This week’s blog comes from our Navigator Co-ordinator, Maire Kipa.
It's a week after Mum and Dad's Hura Kohatu and I remember them as the plane flies over Maukatere. Its peak is sprinkled with a light dusting of snow. That explains the chilly Christchurch air at 6am. I'm on my way to Nelson to spend the day with the people of Te Tau Ihu.
I think of my Mum who taught me this waiata - the greatest thing is aroha in service for all people, everywhere.
Ko te mea nui, Ko te aroha
Hei kai tonotono i au
I o taua haerenga
I te ao i te po - e
I acknowledge the passing of Matenga Te Auhia Solomon, whom I knew as Marty. His sister Miriama Kahu and their whānaunga, Aroha Poharama, and of course Uncle Bill Solomon always made me feel at home at Takahanga Marae. Miriama Kahu was appointed the first Maori community health worker in Te Waipounamu in the late 1980s. We often worked long into the wee small hours discussing constructive analysis, social justice, decolonisation and article three of Te Tiriti o Waitangi. Marty would stop by at the break of dawn for a cuppa, chat and kai. The Solomon whānau were always about making plans, setting goals and living the dream step by step. Not in leaps and bounds but with a focus and commitment to whānau enterprise and social justice. I always left Kaikoura feeling refreshed, recharged, inspired and motivated. I miss them all; they were my Whānau Ora Champions.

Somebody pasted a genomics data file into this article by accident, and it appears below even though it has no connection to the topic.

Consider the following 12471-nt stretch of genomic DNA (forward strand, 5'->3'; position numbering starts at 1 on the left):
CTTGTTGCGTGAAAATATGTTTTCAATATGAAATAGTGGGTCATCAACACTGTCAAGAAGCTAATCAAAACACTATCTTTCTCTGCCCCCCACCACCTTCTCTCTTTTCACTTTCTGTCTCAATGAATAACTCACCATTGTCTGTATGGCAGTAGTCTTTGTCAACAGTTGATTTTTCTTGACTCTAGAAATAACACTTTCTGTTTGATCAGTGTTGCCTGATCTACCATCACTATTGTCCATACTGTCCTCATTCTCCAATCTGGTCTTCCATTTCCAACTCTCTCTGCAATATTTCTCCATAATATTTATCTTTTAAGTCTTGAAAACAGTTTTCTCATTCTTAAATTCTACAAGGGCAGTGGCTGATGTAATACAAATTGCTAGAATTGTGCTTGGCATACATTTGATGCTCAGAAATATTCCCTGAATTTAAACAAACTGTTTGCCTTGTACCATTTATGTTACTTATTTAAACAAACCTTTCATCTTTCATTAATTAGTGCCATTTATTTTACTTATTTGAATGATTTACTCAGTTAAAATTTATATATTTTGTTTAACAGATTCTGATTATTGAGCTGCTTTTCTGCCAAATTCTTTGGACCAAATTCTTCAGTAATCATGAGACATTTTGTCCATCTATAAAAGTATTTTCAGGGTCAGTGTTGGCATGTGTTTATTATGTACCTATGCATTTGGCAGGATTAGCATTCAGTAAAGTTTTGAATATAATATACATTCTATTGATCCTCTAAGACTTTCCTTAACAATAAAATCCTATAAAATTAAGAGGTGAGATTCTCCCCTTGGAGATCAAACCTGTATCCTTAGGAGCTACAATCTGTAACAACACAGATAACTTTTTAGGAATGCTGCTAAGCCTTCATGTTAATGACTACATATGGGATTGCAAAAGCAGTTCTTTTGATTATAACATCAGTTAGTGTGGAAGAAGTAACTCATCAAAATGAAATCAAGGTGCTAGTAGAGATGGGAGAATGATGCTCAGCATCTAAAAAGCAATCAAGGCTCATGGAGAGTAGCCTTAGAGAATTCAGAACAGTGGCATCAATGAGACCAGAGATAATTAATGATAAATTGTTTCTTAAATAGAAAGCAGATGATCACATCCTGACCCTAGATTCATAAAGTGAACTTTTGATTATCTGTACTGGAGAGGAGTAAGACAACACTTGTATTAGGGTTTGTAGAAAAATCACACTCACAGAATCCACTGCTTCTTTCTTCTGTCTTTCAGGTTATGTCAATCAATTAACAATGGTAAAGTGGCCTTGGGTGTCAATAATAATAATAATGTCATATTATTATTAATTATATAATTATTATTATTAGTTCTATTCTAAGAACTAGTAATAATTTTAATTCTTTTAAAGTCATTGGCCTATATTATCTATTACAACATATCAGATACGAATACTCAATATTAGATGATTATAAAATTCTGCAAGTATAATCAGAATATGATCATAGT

It's 5.30pm and I'm flying out of Blenheim having spent the day with my colleague, Te Ra Morris, in Te Tau Ihu. This is the last leg of a three day hikoi travelling the breadth of Te Waipounamu. Over the past week I met with whānau in Invercargill, Dunedin, Christchurch, Nelson and Blenheim to hui about Whānau Ora navigation services. I reconnected with some familiar faces and met many new ones too.
As the plane sets down on the tarmac at Otautahi I am humbled and honoured to have had the love and support of my Whānau Ora Champions, the Solomon whānau, and of course my own Mum and Dad - Tihei Mauri Ora!